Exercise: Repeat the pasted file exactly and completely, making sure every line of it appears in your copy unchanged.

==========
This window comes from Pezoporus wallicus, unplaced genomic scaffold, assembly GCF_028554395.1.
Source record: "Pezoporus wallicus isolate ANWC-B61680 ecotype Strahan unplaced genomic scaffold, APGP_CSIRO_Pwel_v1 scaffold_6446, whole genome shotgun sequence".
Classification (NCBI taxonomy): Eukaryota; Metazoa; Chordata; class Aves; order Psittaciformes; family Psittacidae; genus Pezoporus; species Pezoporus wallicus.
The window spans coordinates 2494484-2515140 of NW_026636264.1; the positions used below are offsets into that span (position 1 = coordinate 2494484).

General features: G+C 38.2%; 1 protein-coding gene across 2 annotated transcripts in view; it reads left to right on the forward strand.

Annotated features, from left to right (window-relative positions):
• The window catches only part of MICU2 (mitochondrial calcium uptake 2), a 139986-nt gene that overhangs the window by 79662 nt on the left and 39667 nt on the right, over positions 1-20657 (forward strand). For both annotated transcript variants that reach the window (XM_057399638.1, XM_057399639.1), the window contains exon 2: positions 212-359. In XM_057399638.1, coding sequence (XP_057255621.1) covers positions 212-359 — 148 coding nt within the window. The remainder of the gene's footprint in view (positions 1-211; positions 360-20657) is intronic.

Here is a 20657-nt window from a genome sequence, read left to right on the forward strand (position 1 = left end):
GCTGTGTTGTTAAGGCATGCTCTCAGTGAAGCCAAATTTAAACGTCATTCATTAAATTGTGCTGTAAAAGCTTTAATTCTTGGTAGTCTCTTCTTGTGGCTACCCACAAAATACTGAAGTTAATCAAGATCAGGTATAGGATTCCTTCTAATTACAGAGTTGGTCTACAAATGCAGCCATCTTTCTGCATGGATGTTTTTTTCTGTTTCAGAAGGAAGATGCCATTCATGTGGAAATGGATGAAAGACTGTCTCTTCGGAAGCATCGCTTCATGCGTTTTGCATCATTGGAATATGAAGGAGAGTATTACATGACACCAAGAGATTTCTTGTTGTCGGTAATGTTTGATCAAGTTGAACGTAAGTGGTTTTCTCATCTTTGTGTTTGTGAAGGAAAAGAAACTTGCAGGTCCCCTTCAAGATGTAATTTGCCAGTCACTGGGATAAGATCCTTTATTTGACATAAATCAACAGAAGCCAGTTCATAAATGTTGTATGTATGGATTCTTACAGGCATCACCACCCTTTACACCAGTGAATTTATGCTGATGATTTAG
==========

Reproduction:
This window comes from Pezoporus wallicus, unplaced genomic scaffold, assembly GCF_028554395.1.
Source record: "Pezoporus wallicus isolate ANWC-B61680 ecotype Strahan unplaced genomic scaffold, APGP_CSIRO_Pwel_v1 scaffold_6446, whole genome shotgun sequence".
Classification (NCBI taxonomy): Eukaryota; Metazoa; Chordata; class Aves; order Psittaciformes; family Psittacidae; genus Pezoporus; species Pezoporus wallicus.
The window spans coordinates 2494484-2515140 of NW_026636264.1; the positions used below are offsets into that span (position 1 = coordinate 2494484).

General features: G+C 38.2%; 1 protein-coding gene across 2 annotated transcripts in view; it reads left to right on the forward strand.

Annotated features, from left to right (window-relative positions):
• The window catches only part of MICU2 (mitochondrial calcium uptake 2), a 139986-nt gene that overhangs the window by 79662 nt on the left and 39667 nt on the right, over positions 1-20657 (forward strand). For both annotated transcript variants that reach the window (XM_057399638.1, XM_057399639.1), the window contains exon 2: positions 212-359. In XM_057399638.1, coding sequence (XP_057255621.1) covers positions 212-359 — 148 coding nt within the window. The remainder of the gene's footprint in view (positions 1-211; positions 360-20657) is intronic.

Here is a 20657-nt window from a genome sequence, read left to right on the forward strand (position 1 = left end):
GCTGTGTTGTTAAGGCATGCTCTCAGTGAAGCCAAATTTAAACGTCATTCATTAAATTGTGCTGTAAAAGCTTTAATTCTTGGTAGTCTCTTCTTGTGGCTACCCACAAAATACTGAAGTTAATCAAGATCAGGTATAGGATTCCTTCTAATTACAGAGTTGGTCTACAAATGCAGCCATCTTTCTGCATGGATGTTTTTTTCTGTTTCAGAAGGAAGATGCCATTCATGTGGAAATGGATGAAAGACTGTCTCTTCGGAAGCATCGCTTCATGCGTTTTGCATCATTGGAATATGAAGGAGAGTATTACATGACACCAAGAGATTTCTTGTTGTCGGTAATGTTTGATCAAGTTGAACGTAAGTGGTTTTCTCATCTTTGTGTTTGTGAAGGAAAAGAAACTTGCAGGTCCCCTTCAAGATGTAATTTGCCAGTCACTGGGATAAGATCCTTTATTTGACATAAATCAACAGAAGCCAGTTCATAAATGTTGTATGTATGGATTCTTACAGGCATCACCACCCTTTACACCAGTGAATTTATGCTGATGATTTAG